You're like, well, why couldn't they just speak up? Or Why couldn't it work through it or why couldn't they get help? Not that simple, but it wasn't until I learned about my own father's suicide. And really started studying mental illness and the impact of mental illness and depression and the fact that it's just it's an illness. It's an illness that needs to be treated the way you would treat heart disease or cancer or, you know, the way that you would try to heal after an accident.
It's no different. And it's beyond your control, and that's what people don't understand. It's so abstract. Like mental illness seems so abstract, but it's an illness at the end of the day. And so it took me a long time to to recognize that it was really an issue of someone being so desperate to just stop hurting.
That's why they take their life. It's not selfish. It's the only it's the only choice they feel they've got, which is just unfortunate.

Victoria: I had a guest early on when my when I first started my podcast. In fact, it's a two parter because we had quite an extensive conversation, but he was on the bridge, I believe, in San Francisco, and he was going to jump and take his own life. And

Lisa: Mhmm.

Victoria: You know, he had a brief second, but this thought that came over him and and stopped himself. And I and maybe there, perhaps, someone came on the bridge. That that might have been too. I mean, that's been quite a while since I've recorded with him. But it's one of my earlier episodes.
David is his first name. But he had shared with me and this is what I remember him sharing is that you know, the connection is the anecdote to having those suicidal thoughts. Like, connection is not the cure, but it is the the bridge to healing when you're having those kinds of thoughts. What do you say to that?

Lisa: Oh, I absolutely agree with that. I think connection and community I'm I'm reading a book right now. By Francis Well, or I don't know if you ever read it. It's called the Wild Edge of sorrow. And He's just just an absolutely brilliant man and he's doing these, you know, grief and healing practices for years.
And he talked about that very specifically that he talked about the fact that at the end of the day, It's community that helps us heal, it's community that helps us grieve, it's community that helps us navigate loss or tragedy or you know, some kind of misfortune. It's by staying together as a unit and leaning on one another. Like, we're not we're not supposed to be here alone for a reason. We're not We're not all here by ourselves. We're here to create these relationships.
And I think that community is is that linchpin that, you know, that can keep us rounded and, you know, and keep us kind of reinforced if that makes sense.

Victoria: What would you say to people who are listening and from your own personal experience Mhmm. Where they may feel guilt because their love their connection to the person just wasn't enough.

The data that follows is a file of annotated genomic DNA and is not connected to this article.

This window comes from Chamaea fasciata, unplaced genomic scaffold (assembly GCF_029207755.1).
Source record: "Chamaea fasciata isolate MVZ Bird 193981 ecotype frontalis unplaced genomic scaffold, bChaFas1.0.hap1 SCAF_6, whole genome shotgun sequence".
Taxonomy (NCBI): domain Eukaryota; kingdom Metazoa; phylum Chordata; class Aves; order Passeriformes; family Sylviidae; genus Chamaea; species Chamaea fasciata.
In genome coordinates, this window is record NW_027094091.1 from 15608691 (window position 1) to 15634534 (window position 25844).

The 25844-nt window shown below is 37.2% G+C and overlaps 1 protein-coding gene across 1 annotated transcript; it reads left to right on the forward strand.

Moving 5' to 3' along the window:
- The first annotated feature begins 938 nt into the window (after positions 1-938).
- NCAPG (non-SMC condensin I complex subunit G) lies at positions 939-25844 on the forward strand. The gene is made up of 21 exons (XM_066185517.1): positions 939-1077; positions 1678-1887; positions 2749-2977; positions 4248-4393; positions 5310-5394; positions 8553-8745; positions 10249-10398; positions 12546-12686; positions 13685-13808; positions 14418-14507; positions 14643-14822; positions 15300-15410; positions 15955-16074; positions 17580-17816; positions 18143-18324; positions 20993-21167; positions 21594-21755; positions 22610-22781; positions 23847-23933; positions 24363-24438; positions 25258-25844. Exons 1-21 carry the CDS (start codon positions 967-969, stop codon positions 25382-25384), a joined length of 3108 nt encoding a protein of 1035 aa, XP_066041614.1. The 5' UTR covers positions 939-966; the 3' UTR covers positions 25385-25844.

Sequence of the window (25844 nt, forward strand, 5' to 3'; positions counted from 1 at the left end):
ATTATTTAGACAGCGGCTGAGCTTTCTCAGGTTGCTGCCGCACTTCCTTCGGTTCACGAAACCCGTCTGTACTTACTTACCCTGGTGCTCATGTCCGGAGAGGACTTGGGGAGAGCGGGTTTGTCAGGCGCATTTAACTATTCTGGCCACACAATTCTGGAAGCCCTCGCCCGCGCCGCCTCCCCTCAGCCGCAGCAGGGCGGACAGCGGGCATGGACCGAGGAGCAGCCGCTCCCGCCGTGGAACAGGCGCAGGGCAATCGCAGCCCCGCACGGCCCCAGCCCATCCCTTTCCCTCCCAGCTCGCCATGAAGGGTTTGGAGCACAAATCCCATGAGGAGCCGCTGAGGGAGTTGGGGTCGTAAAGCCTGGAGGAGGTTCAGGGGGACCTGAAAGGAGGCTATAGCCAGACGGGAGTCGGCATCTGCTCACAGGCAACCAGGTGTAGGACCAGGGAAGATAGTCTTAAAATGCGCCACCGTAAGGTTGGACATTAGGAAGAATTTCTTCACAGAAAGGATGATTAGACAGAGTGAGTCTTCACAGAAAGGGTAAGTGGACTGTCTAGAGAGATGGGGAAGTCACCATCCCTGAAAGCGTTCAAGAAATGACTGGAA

Lisa: Mhmm. That's a tough I mean, I've been I've been there. I've been in that position. I mean, granted I give myself a lot of leeway where that's concerned because I was ten years old. So how can a ten year old really understand what a grown up is going through, especially like in the case of my father, he he didn't he didn't display like he was someone who was mentally ill, like he was hurting like nothing.
We knew absolutely nothing. But, I mean, as I've gotten older, you know, it's impossible to avoid having those feelings of guilt. Like, if if I had asked him more questions or if I had stayed closer to him, it's inevitable and it's human nature. You know, we we blame ourselves because we just we feel so helpless and we feel like you know, what could we have said, what could we have done? I mean, I know all of us in our friend group who lost our friend a few years ago, kicked ourselves for a very long time.
What did we miss? What did we not see? How could we possibly not known this was so imminent. And you gotta release yourself from that. You really have to release yourself from that, especially when you're in a situation where you would absolutely know what idea that the person is struggling.
Like that, you don't you you can't help but you don't know, which is why it's so incredibly important for the person who is hurting to reach out, reach out to a friend or a family member, a place where you feel safe or call a lifeline, or if you're, you know, if you're already connected with a therapist, like be, open, be honest because that's the only way that people can ever help is when they know.

Victoria: People might be asking themselves then listening. Is the responsibility on the person struggling?

Lisa: I think two that's a hard one. Two point maybe to a point in terms of vulnerability, sure. I think in as much as they have the capacity to reach out and just say, if it's only a matter of saying, hey, I'm not okay. I need help. I mean, I think it's it's like anything.
It's a shared responsibility. Like, when you're talking about, you know, when you're talking about community a minute ago, I think it's everybody's responsibility to be looking out for everybody and to care for each other and to check-in on each other. So I I think it's all a shared responsibility to a point. I mean, I think that when a person is struggling and at that, like, on the brink and that close to making that kind of decision, thinking about suicide, it becomes challenging because I don't, you know, you don't know how much they have the capacity to reach out or to articulate. It can be really parallelizing that kind of depression that's always attached to that level of pain that can really mess your head up.